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Ain't Done Bad

Theatre Review by James Wilson - July 15, 2024

Jakob Karr
Photo by Matthew Murphy
Following in the nimble footsteps of Twyla Tharp and most recently Justin Peck, choreographer and dancer Jakob Karr has turned to the music of a contemporary singer/songwriter to create a narrative dance musical. Country music star Orville Peck, whose full-length albums include "Pony" and "Bronco," provided the inspiration for Ain't Done Bad, which is now playing at New York's Signature Center (but is not a Signature production). While the show lacks the hallucinogenic grandeur of Illinoise or the profoundly affecting experience of Movin' Out, the sum of its parts makes Ain't Done Bad a worthwhile and breezy midsummer diversion.

Karr, who is notably a first-place runner-up on season six of "So You Think You Can Dance," has said that he was immediately drawn to the songs by Peck, an openly gay artist, and in particular was attracted to the singer's vocal theatricality and forthright lyrics. "As a fellow queer artist," Karr explains in a program note, "I feel it's important that we tell stories that uplift and honor our community."

The title of the show comes from "Fancy," a Reba McEntire song Peck covered on his EP "Show Pony," and contains the lyric: "I charmed a king, a congressman/ And the occasional aristocrat/ I got me a Georgia mansion/ And an elegant New York townhouse flat/ And I ain't done bad." The song is not incorporated in the production, but its motifs imbue the story.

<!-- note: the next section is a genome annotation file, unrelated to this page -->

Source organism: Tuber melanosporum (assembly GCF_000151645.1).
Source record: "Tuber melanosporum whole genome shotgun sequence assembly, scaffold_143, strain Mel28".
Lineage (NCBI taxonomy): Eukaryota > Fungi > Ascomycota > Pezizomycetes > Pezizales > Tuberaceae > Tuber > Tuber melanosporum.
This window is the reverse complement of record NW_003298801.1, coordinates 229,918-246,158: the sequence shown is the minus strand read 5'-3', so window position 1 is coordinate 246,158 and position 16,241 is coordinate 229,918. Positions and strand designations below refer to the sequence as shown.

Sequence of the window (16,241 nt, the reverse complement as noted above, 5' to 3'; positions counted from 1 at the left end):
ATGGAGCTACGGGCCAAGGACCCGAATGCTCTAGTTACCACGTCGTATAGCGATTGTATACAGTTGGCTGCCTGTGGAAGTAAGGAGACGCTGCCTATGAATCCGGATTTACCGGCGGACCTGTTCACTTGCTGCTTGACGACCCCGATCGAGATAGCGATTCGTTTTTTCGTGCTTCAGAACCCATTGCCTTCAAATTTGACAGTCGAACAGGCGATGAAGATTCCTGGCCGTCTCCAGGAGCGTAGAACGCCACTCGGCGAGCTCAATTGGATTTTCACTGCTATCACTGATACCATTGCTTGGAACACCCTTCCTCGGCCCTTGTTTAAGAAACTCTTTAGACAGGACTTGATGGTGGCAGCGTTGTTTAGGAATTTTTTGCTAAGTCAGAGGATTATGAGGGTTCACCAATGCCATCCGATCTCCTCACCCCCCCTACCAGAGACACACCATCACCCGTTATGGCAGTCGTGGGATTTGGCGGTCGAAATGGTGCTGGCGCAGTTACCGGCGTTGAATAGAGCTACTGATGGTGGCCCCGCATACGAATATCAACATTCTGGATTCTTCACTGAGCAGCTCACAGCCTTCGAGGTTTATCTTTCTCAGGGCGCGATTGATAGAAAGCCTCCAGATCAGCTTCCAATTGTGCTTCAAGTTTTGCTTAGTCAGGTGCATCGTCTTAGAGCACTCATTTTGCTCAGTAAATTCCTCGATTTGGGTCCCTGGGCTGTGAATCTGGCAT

The wispy thin plot of Ain't Done Bad focuses on a young man in the South coming to terms with his sexuality, and the characters are depicted in broad strokes. The center of the parable-like story is The Son (Karr), who lives with his supportive and affectionate Mother (Megumi Iwama) and combative Brother (Ian Spring). The family's home is domineered by The Father (Adrian Lee), who is abusive, prone to violence, and disapproving of his queer son.

The Son, with the encouragement of his glittery and fabulous Friends (Jordan Lombardi and Yusaku Komori), goes to the Big City, where he experiments with sex and eventually finds true love (Joshua Escover) and acceptance. The spare production elements (lighting by Philip Lupo; scenic design by Lupo, Joey Coombs, Blake Schulte; and costumes coordinated by J. Marie Bailey) effectively help convey the character's prodigal-son-like odyssey.

The pairing of Peck's songs (which are presented in their original recordings with Joi Marchetti's appropriately respectful sound design) and Karr's choreography would seem to be strange bedfellows, to say the least. Peck has a rich, earthy baritone, which combines the dark rebelliousness of Johnny Cash and the swooning seductiveness of Elvis Presley. Karr's swirling, propulsive choreography, which merges elements of ballet, modern, and musical theatre, seems ill-suited to the characteristic restraint of country music.

Yet, as with many romantic couplings, opposites do indeed attract, and the music and dance complement each other effectively. Karr, with his killer extension and athletic virtuosity, plumbs the eroticism from songs such as "Roses are Falling," and he draws out the romantic yearning in Peck's cover of "Unchained Melody." Additionally, Karr receives excellent support from his ensemble, who breathe glorious life into the stock figures they are assigned to portray.

Running about 80 minutes including an intermission, there is some repetitiveness in the group dance numbers (particularly in the family tussles) and a lengthy curtain call/ encore could be cut. Still, as a showcase for Karr's choreography and Peck's country music, there are numerous pleasures to be sure. And that ain't bad.

Ain't Done Bad
Through September 1, 2024
Irene Diamond Stage
The Pershing Square Signature Center, 480 West 42nd Street between 9th and 10th Avenues
Tickets online and current performance schedule: